alexa Transfer of fetal cells with multilineage potential to maternal tissue.
Reproductive Medicine

Reproductive Medicine

Reproductive System & Sexual Disorders: Current Research

Author(s): Khosrotehrani K, Johnson KL, Cha DH, Salomon RN, Bianchi DW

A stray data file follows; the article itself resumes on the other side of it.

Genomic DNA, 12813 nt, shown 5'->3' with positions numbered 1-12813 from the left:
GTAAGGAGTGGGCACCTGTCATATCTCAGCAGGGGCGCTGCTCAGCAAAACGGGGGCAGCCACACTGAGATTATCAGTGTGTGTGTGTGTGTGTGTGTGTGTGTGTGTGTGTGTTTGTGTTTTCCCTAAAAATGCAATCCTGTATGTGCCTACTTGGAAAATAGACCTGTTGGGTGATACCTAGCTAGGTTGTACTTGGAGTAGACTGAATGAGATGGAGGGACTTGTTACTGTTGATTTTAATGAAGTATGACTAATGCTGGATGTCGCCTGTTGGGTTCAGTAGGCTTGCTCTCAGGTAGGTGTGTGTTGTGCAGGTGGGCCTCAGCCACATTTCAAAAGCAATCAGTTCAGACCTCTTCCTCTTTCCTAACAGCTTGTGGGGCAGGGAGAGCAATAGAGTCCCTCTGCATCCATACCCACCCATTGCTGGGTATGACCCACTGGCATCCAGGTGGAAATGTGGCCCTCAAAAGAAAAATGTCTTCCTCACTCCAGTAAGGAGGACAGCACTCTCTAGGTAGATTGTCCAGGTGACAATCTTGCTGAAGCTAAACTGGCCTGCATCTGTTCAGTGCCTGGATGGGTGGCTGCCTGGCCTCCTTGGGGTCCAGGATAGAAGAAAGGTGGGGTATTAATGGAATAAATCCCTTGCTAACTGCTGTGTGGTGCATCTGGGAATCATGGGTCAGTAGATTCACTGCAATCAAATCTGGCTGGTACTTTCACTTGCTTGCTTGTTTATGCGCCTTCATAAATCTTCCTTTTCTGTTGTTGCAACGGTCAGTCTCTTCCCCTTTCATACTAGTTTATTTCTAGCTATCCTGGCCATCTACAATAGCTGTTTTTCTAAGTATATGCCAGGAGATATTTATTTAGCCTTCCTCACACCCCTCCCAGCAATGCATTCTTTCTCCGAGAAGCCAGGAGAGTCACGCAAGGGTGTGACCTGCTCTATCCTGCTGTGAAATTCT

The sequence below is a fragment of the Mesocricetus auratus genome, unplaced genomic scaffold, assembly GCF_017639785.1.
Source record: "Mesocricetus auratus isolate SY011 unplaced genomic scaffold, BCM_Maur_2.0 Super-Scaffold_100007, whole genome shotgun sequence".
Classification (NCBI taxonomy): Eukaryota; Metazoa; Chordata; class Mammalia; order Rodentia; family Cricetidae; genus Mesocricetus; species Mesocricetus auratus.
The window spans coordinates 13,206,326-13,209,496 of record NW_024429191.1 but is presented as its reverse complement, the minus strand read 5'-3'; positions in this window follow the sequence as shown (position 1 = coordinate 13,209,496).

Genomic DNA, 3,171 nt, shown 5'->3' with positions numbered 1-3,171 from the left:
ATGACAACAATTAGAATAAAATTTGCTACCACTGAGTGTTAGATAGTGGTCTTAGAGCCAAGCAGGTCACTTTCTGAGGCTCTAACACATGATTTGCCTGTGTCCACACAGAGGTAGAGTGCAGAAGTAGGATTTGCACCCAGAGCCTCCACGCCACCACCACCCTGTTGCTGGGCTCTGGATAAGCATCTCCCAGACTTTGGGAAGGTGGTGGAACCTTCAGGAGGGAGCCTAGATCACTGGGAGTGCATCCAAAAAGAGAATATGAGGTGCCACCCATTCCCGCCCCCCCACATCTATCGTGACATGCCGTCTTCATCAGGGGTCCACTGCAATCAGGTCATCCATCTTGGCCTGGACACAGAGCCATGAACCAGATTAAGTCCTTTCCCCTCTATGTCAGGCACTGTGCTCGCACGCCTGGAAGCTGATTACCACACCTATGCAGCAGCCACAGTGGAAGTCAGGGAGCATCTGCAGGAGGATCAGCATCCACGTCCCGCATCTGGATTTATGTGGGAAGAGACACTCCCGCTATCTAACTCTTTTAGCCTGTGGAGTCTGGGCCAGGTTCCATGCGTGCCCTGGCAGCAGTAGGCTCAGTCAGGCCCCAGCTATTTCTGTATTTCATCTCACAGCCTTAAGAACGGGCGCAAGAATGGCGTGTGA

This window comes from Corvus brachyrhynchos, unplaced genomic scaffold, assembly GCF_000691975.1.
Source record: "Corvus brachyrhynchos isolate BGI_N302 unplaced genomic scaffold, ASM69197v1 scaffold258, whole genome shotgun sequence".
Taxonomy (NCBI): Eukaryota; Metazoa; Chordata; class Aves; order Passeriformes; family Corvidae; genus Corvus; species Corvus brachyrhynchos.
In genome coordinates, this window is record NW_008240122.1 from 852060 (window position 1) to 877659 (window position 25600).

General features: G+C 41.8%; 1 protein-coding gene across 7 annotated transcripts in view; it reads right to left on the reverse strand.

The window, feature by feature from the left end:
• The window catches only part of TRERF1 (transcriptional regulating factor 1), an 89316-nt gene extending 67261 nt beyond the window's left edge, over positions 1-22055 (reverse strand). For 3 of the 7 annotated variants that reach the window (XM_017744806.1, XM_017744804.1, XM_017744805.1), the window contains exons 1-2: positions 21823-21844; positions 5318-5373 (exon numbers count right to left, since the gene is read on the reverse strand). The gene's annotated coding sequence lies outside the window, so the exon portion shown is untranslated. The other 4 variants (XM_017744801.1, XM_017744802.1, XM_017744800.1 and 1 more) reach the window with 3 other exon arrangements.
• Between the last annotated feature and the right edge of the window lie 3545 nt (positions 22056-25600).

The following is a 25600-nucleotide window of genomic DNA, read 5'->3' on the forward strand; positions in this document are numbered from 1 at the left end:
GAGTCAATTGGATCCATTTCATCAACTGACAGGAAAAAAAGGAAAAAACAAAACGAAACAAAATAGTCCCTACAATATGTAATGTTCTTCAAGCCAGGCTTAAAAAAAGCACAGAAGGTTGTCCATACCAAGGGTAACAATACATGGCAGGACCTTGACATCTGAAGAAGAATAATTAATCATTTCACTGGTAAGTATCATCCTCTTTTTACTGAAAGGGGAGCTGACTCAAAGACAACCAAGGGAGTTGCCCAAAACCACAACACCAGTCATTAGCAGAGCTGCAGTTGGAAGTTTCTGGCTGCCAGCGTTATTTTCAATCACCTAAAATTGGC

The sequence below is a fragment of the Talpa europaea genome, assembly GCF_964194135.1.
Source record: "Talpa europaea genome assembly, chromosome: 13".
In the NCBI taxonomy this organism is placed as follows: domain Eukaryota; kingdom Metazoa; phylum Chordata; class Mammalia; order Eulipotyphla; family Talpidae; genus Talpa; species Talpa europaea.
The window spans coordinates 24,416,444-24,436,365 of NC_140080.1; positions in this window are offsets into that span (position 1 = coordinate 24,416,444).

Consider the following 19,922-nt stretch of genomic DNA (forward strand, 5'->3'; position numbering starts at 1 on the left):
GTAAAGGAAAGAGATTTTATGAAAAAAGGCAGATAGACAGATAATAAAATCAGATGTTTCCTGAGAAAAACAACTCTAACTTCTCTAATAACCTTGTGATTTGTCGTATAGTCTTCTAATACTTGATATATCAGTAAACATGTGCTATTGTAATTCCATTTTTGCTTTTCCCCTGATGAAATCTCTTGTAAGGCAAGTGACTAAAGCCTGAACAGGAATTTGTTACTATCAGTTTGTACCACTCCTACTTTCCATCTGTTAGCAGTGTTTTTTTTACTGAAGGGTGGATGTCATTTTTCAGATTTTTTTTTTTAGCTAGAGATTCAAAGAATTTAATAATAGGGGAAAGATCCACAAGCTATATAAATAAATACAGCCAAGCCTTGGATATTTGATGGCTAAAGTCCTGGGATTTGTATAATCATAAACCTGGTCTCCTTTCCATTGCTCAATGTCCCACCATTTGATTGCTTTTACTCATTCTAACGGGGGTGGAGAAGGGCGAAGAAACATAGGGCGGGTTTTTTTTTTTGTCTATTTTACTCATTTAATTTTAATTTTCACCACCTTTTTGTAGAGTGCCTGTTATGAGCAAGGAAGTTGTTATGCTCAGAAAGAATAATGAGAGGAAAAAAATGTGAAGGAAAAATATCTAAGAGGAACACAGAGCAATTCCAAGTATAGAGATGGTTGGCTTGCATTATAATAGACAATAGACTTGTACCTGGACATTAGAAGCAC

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Abstract CONTEXT: During pregnancy, fetal CD34+ cells enter the maternal circulation, persist for decades, and create a state of physiologic microchimerism. Many studies have confirmed the residual presence of fetal cells in maternal blood and tissues following pregnancy. Fetal cells may respond to maternal injury by developing multilineage capacity in maternal organs. OBJECTIVE: To verify that fetal microchimeric cells express markers of epithelial, leukocyte, and hepatocyte differentiation within maternal organs. DESIGN, SETTING, AND PATIENTS: Archived paraffin-embedded tissue section specimens from 10 women who had male offspring and were previously found to have high numbers of microchimeric cells, and 11 control women who had no prior male pregnancies. Male cells were identified by fluorescence in situ hybridization, using X and Y chromosome-specific probes, followed by histologic and immunochemical studies using anticytokeratin (AE1/AE3) as a marker of epithelial cells, anti-CD45 as a leukocyte marker, and heppar-1 as a hepatocyte marker. MAIN OUTCOME MEASURE: Percentage of microchimeric cells expressing nonhematopoietic markers. RESULTS: A total of 701 male (XY+) microchimeric cells were identified (mean [SD], 227 [128] XY+ cells per million maternal cells). In maternal epithelial tissues (thyroid, cervix, intestine, and gallbladder), 14\% to 60\% of XY+ cells expressed cytokeratin. Conversely, in hematopoietic tissues, such as lymph nodes and spleen, 90\% of XY+ cells expressed CD45. In 1 liver sample, 4\% of XY+ cells expressed heppar-1. Histologic and immunochemical evidence of differentiation, as assessed by independent observers, was highly concordant (kappa = 0.72). CONCLUSION: The detection of microchimeric male cells, bearing epithelial, leukocyte, or hepatocyte markers, in a variety of maternal tissue specimens suggests the presence of fetal cells that may have multilineage capacity. This article was published in JAMA and referenced in Reproductive System & Sexual Disorders: Current Research

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